The last thing many executives want to pack as they head for the beach or resorts this summer are hefty business books that keep them tied to work. Yet, the only time they may have to read anything other than office reports is while on vacation.
Here are some books to consider taking along that address pressing challenges yet are quick reads.
A critical task for managers these days is convincing their employees that they must be prepared to change—again and again—or be left behind, which is what makes Our Iceberg Is Melting by John Kotter and Holger Rathgeber worthwhile.
The book offers a fable in which the main character, an Emperor Penguin named Fred, struggles to persuade his fellow penguins that in order to survive, they must pull up roots and relocate. There’s deep resistance at first, even after Fred shares data indicating that their homes are melting.
Illustration by: Jayachandran / Mint
The authors stress that the biggest hurdle when trying to propel change isn’t uncovering the right strategy but finding a way to gain peoples’ trust, which is always a prerequisite to altering behaviour.
In the book, Fred persists, using eight principles of problem solving, such as creating a sense of urgency and thinking out of the box for solutions. They are steps that Kotter, a Harvard Business School professor, has lectured about for years. But here they’re woven into an entertaining fable that can be read in a few hours.
In The Game-Changer: How You Can Drive Revenue and Profit Growth with Innovation, authors A.G. Lafley, CEO of Procter and Gamble Co., and consultant Ram Charan emphasize that leaders who want to keep reinventing their businesses and beating rivals must understand that the customer—not the CEO—is the boss.
The authors use a tag-team approach, with Lafley taking readers inside P&G and Charan offering examples from his work with DuPont, Nokia and other companies. What’s most interesting is Lafley’s account of how he changed P&G from an inward-focused company to one where employees glean new ideas from suppliers and even rivals, and spend time living with customers in order to understand their desires.
Since Lafley took charge at P&G in 2000, profits have more than tripled, in large part because of new product launches.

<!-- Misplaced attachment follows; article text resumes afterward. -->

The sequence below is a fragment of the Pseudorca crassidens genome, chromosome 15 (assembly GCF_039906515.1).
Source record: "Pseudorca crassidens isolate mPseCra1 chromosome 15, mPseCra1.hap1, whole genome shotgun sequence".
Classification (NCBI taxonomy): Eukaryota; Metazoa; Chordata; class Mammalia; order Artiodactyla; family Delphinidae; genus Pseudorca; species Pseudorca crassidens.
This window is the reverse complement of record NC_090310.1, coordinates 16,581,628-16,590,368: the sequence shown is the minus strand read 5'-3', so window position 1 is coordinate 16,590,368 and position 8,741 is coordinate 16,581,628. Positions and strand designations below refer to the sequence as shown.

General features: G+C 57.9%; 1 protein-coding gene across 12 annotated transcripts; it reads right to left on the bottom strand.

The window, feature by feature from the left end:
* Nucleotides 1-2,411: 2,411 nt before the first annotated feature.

Executives who want to make sure that growth and ethics go hand in hand should consider High Performance with High Integrity, by Ben Heineman Jr.
Heineman, former general counsel for General Electric, urges companies to routinely evaluate managers’ integrity and to adapt global ethical standards for everything from sourcing to hiring practices.
At a time when most governance experts focus on the corporate board’s responsibility for setting and keeping standards, Heineman says it is up to CEOs to ensure honest practices. Leaders must be diligent if they want to avoid criminal probes like the one launched recently against two former Bear Stearns hedge-fund managers, who were indicted for allegedly misleading investors when their fund was in peril.
Executives who want to understand economics from the perspective of their employees, or to get some straightforward deciphering of economic jargon, might consider Crunch: Why Do I Feel So Squeezed? by Jared Bernstein.
The author, an economist who believes his discipline can, and should, be understood by everyone, poses questions such as: “If I hire an immigrant, am I hurting a native-born worker?” “How much can presidents really affect economic outcomes?” “Why is productivity growth such a big deal?”
Executives who want to get away from business books might consider works on history, biography and fiction. Ahead of this year’s political conventions, The Making of the President 1960, by Theodore H. White, offers a riveting narrative history of the presidential race between John F. Kennedy and Richard M. Nixon. Like this year’s race, it was a cliffhanger. Another pick for history buffs is Lincoln: His Speeches and Writings by Roy Basler, Carl Sandburg and Roy P. Basler, which brings together the speeches of one of the greatest writers ever to occupy the White House.
Anyone who wants to better understand the global markets should consider works of fiction written by authors of different cultures. Say You’re One of Them, a short-story collection by Uwem Akpan, a Nigeria-born Jesuit priest, features children as the main characters and brings readers face to face with the poverty and violent conflicts of five African countries.
In Unaccustomed Earth, author Jhumpa Lahiri explores the gulf separating Bengali expatriate parents from their US-raised children. Both Akpan and Lahiri reveal what is distinct about places far from our homes while reminding us of how much we share the same human needs.
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